What strategies have you introduced to deal with the drop in commodity prices?
We have had some major shocks to the economy over the last three years. We had disruption to our gas supply for two and a half years, and then the simultaneous fall in cocoa, gold, and crude oil prices, all of which have exposed our vulnerability as we implement our agenda to consolidate our position as a middle-income country. The fall of crude oil prices to a low of $45.0 per barrel compared to a benchmark revenue projection of $99.38 per barrel in the 2015 budget meant that we had to revise revenue targets and related expenditures that were to be funded from the annual budget funding amount. We are monitoring the crude oil prices for 2016 and will do the necessary fiscal adjustments through due process should the need arise. However, with that in mind, and with the IMF program and our own homegrown policies, there are clear signs that our fiscal consolidation efforts are yielding positive results, making the economy more efficient. Accordingly, the GSS estimates that GDP will come in at 4.1% for 2015 compared to the 3.5% initially projected. The World Bank and IMF estimate future growth above 7%. We are returning to a growth path and our fiscal performance so far clearly shows that we can plan to manage and reverse periodic setbacks and take care of opportunities, as and when they occur.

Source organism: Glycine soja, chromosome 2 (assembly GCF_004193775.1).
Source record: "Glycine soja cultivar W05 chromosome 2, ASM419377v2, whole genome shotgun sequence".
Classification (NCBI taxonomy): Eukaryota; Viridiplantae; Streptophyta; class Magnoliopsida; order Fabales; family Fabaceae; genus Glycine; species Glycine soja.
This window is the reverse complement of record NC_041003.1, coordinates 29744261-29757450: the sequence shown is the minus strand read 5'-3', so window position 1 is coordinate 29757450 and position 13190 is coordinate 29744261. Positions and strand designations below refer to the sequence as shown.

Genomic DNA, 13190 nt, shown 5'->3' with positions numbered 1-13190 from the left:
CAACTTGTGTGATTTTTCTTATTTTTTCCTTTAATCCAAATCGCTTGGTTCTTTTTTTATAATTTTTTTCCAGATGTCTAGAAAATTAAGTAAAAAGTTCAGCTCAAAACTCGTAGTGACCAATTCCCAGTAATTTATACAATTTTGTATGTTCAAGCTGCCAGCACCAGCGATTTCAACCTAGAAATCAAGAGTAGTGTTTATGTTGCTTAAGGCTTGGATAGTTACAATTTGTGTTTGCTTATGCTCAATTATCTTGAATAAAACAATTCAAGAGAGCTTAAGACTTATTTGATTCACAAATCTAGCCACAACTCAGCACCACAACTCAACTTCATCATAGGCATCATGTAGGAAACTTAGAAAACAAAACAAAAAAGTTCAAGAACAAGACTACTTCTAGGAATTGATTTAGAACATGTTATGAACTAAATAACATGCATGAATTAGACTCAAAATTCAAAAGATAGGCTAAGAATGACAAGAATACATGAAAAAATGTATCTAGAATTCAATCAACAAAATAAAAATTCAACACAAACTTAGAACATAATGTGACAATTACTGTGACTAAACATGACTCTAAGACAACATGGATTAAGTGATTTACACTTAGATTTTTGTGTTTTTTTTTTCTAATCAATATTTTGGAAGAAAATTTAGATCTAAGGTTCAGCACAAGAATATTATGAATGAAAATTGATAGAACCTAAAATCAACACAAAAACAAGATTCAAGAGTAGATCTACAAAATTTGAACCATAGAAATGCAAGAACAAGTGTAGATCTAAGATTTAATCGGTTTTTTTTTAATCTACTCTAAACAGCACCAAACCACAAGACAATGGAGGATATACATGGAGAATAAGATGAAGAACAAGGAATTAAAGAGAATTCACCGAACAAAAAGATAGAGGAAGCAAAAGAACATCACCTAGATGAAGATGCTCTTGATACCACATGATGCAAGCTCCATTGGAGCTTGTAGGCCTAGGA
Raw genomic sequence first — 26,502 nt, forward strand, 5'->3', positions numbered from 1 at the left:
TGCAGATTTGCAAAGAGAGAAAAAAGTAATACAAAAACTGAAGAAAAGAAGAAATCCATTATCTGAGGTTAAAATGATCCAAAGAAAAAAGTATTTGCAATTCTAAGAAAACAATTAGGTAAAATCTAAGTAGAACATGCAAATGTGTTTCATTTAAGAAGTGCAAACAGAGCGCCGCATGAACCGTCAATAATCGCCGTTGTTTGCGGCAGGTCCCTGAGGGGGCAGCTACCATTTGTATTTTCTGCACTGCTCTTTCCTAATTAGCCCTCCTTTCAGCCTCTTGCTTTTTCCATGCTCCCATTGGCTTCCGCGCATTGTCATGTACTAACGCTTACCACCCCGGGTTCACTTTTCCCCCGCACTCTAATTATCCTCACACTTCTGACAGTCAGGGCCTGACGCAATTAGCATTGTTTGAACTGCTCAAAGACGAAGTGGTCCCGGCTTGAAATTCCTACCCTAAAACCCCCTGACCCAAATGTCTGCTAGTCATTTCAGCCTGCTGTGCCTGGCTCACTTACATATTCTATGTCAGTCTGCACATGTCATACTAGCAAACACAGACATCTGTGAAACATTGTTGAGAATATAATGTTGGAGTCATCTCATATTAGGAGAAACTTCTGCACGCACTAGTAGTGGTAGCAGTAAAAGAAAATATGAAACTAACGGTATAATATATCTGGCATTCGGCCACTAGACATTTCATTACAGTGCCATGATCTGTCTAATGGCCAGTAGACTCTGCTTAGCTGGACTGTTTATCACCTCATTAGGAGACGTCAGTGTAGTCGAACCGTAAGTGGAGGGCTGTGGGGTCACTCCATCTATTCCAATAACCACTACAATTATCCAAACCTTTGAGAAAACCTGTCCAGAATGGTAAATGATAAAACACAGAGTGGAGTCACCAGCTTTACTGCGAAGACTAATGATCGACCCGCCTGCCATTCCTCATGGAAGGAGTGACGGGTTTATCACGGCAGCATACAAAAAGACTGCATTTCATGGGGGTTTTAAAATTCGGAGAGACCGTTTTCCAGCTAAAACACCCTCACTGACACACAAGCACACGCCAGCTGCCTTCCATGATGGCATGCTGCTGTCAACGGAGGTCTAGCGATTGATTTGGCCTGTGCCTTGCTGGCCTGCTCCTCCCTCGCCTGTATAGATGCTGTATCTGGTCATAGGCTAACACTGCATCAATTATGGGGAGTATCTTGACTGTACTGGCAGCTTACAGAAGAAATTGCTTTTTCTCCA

Last year Ghana issued a Eurobond, with a 10.75% yield demanded. How does that fit into your overall growth strategy?
We issued our fourth sovereign bond, which was over-subscribed by $1 billion. The 15-year tenor of the bond is the first by any Sub-Saharan African country besides South Africa. With that, our target is to shift away from short-term debt instruments when financing the capital budget. Instead we will target long-term development projects. This has brought with it the capacity to refinance short-term debts and upcoming sovereign bond debts, as well as the remaining principal of the Eurobond that will mature in 2017. The World Bank has also chosen to back an up to $1 billion refinance component, which is a strong reassurance to the investment community.
Public-sector salaries accounted for 72% of government expenditure in 2012 and energy subsidy bills have fuelled fiscal debt. What are the main initiatives being put in place to pull these expenditures under control, boost transparency, and encourage confidence in the economy?
The 2015 budget aimed at reducing the fiscal deficit from 10.2% of GDP in 2014 to 6.5%. However, due to the decline in crude oil prices, this target was revised to 7.3% of GDP in the 2015 Mid-Year Review. Since then, as a result of good revenue performance (including GRA's compliance efforts), containment of overruns in the wage bill and other spending, as well as the withdrawal of energy-related subsidies (except funded cross subsidies), our fiscal consolidation program is on course with the deficit and set to be on target at 7.3%. Wage containment initiatives such as our collective resolve with public-sector unions to negotiate wage adjustments within budgetary constraints, payroll audits, and other initiatives such as ESV to minimize the incidence of ghost workers and net freeze in recruitment have also contributed to reducing the wages-to-tax revenue ratio of 57.6 % in 2013 to 44.2% in 2015.